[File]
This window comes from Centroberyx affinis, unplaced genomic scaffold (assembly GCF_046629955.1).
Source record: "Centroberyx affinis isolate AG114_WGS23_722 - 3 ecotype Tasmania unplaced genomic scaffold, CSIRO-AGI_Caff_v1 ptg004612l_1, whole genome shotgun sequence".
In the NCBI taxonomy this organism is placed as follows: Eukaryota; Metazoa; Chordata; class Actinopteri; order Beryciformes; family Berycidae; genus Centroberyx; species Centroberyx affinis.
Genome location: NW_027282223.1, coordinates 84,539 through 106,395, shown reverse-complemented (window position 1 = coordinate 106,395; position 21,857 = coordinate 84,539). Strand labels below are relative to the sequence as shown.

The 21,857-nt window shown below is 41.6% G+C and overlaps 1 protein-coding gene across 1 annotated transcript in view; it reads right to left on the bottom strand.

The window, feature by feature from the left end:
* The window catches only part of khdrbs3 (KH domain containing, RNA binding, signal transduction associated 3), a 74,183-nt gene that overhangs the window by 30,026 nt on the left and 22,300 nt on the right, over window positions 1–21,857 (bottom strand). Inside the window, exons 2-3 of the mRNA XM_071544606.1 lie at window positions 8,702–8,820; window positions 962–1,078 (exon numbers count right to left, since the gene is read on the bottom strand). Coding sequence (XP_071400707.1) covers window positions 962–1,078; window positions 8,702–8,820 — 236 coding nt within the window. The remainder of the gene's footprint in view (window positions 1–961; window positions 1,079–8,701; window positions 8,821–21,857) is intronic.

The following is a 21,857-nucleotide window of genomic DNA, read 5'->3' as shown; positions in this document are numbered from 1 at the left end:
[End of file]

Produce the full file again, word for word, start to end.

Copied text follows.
This window comes from Centroberyx affinis, unplaced genomic scaffold (assembly GCF_046629955.1).
Source record: "Centroberyx affinis isolate AG114_WGS23_722 - 3 ecotype Tasmania unplaced genomic scaffold, CSIRO-AGI_Caff_v1 ptg004612l_1, whole genome shotgun sequence".
In the NCBI taxonomy this organism is placed as follows: Eukaryota; Metazoa; Chordata; class Actinopteri; order Beryciformes; family Berycidae; genus Centroberyx; species Centroberyx affinis.
Genome location: NW_027282223.1, coordinates 84,539 through 106,395, shown reverse-complemented (window position 1 = coordinate 106,395; position 21,857 = coordinate 84,539). Strand labels below are relative to the sequence as shown.

The 21,857-nt window shown below is 41.6% G+C and overlaps 1 protein-coding gene across 1 annotated transcript in view; it reads right to left on the bottom strand.

The window, feature by feature from the left end:
* The window catches only part of khdrbs3 (KH domain containing, RNA binding, signal transduction associated 3), a 74,183-nt gene that overhangs the window by 30,026 nt on the left and 22,300 nt on the right, over window positions 1–21,857 (bottom strand). Inside the window, exons 2-3 of the mRNA XM_071544606.1 lie at window positions 8,702–8,820; window positions 962–1,078 (exon numbers count right to left, since the gene is read on the bottom strand). Coding sequence (XP_071400707.1) covers window positions 962–1,078; window positions 8,702–8,820 — 236 coding nt within the window. The remainder of the gene's footprint in view (window positions 1–961; window positions 1,079–8,701; window positions 8,821–21,857) is intronic.

The following is a 21,857-nucleotide window of genomic DNA, read 5'->3' as shown; positions in this document are numbered from 1 at the left end: